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Warming Up to Port

Four bottles of Hudson Valley Port

Locally-produced dessert wines are a specialty in the Hudson Valley. Dessert wines, which tend to be sweeter and more alcoholic than regular table wines, can include late harvest wines, sherries, ports, and fortified fruit wines such as cassis, which is made from currants. And while you may think that some of these wines are solely after-dinner sippers to be enjoyed after a heavy meal with a cigar, in the Hudson Valley you’ll find these wines to be fresh and approachable. You might consider them in a cocktail or as an apertif, but for this article, let’s focus on what are commonly known as “ports.

A Primer on Ports

There is often confusion about what constitutes a port, so one thing we should clear up first is: What exactly is port? Historically, “Port” (also “Porto” or “Vinho do Porto”) was a fortified dessert wine, usually red, that was produced exclusively in the Douro Valley in northern Portugal, near the coastal city of Oporto (Porto in Portuguese). It is “fortified” in the respect that brandy, or a neutral grape-based spirit, is added to the fermenting wine, which incapacitates the yeasts, and leaves unfermented sugar. The result is a richer, sweeter, dessert wine with a higher percentage of alcohol content, usually 18 to 23 percent. Ports, therefore, have a reputation for being higher in alcohol, noticeably sweeter, with more body and density than other wines.

Despite the popularity of ports worldwide, federal law and agreements between the United States and important European wine-producing countries have allowed producers in the U.S. to call their fortified dessert wines “ports”, but not in a way that indicates that they originate from Portugal. So, in the U.S., these dessert wines can be labeled as a “port” (with a lower case “p”), but not as “Porto” or “Vihno do Porto”, and must include the region or state designation.

Labels aside, what all ports have in common is that they have sufficiently high levels of sweetness to balance their high levels of alcohol and high total acidity. In contrast, table wines generally have between 11 and 13 percent alcohol. Ports are usually barrel aged for several years and are allowed to oxidize so that they mellow and become pale brick in color, and develop delicate flavors of nuts, brown sugar, and dried fruits and raisins.

The process of port making begins by filling a wooden barrel with red, white, or blended wines only eighty-five to ninety-five percent full. This air space purposely encourages oxidation (exposing the wine to air in order to break it down), which browns the wine and gives it a nutty bouquet and taste. This is part of their charm! The oxidation process, however, must be done in a manner that protects the wine so it does not turn to vinegar or become spoiled. This is accomplished through the addition of brandy (a grape-based spirit) that protects it from adverse bacterial growth. As mentioned earlier, the addition of brandy also raises the alcohol content from approximately 12 percent to 18 percent. (A note here: brandy starts as a wine that has been distilled, so that it is converted into a spirits beverage with approximately 40 percent alcohol (80 proof). Cognac and Armagnac, produced in France, are two well-known brandies. And, while brandy is made in limited quantities in New York, it is extensively made in California.)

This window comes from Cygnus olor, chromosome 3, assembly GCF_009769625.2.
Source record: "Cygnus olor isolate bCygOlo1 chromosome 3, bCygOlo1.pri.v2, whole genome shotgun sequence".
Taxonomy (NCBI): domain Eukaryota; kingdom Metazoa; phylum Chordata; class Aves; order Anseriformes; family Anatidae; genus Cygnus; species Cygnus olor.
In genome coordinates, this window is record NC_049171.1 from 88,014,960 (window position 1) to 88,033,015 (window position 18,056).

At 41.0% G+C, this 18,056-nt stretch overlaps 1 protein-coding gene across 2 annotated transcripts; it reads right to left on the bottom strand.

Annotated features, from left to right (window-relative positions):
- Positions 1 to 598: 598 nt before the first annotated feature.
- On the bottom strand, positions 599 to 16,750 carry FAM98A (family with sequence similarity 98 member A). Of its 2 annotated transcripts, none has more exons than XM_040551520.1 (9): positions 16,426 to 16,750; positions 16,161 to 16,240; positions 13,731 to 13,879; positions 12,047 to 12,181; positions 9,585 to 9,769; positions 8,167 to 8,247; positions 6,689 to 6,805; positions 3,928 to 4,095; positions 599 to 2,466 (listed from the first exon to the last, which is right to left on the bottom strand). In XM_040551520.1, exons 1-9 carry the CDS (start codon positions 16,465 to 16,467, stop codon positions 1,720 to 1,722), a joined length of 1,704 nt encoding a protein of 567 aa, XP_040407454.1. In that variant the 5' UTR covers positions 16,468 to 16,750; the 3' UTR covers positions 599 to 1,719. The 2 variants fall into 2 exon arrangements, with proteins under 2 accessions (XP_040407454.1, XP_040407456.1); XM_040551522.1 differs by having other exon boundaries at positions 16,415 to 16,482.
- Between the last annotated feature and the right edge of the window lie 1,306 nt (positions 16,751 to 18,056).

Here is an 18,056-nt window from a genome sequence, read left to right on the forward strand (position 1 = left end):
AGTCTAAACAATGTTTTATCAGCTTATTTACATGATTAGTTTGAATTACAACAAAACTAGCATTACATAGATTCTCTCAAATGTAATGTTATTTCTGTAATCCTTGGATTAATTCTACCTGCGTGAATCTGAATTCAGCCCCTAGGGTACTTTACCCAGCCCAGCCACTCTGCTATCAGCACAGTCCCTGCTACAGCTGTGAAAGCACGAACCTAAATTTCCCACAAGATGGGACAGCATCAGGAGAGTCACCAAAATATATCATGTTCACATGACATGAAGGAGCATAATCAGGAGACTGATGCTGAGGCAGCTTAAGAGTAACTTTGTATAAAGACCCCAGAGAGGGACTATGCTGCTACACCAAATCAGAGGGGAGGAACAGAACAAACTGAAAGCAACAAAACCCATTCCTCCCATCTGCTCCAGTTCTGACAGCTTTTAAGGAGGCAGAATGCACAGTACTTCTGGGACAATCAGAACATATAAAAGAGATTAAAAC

Port Styles

Ports are generally classified by their sweetness and how long they have been aged in wood. Ruby Ports are generally not aged for very long, and have little oxidation, hence they are younger and retain much more of their full deep red color. Tawny Ports may have one to three years of barrel aging under their belts before being bottled, and are golden brown, or brick red in color, mellow, and moderately sweet. They can also be made in a process in which they are back blended with other older and younger ports to keep the same consistent taste year after year.

The character of a Vintage Port is derived not so much from oak maturation, as from bottle aging. These are often blends of Ruby Ports made from what are considered the best “vintage years”, and left to age and mature in the bottle for a number of years.

On the other hand, White Ports are made solely from white grape varieties and can be made from very dry to semi-sweet styles. White Ports are typically fruitier, and a bit fuller-bodied than other fortified white wines, and often served as an apertif, or in cocktails.

Ports, both red and white, are regaining popularity in the Hudson Valley, as they once were in the early 19th century at the beginning of commercial wine production. Ports are sometimes made here with fruit, instead of grapes.

Today, ports are made by Brotherhood Winery (Ruby Port and Vintage Port), Hudson-Chatham Winery (Paperbirch line of ports, including Raspberry Fine Ruby), Baldwin Vineyards (Sweet Port), Brookview Station Winery (Porter’s Port, a dark cherry port that ages like a Tawny), Kedem Winery (New York State Port Wine), Whitecliff Vineyard (Red Ruby and White Ruby made with Hudson Valley grapes and a Hudson Valley–produced spirit), and Demarest Hill Winery (which produces several, including an apple port). Each of these ports has a distinct bouquet, and a rich, yet nuanced flavor. Enjoy these warming wines with nuts, dried fruits, and local nutty cheeses, and welcome in the cooler nights ahead.

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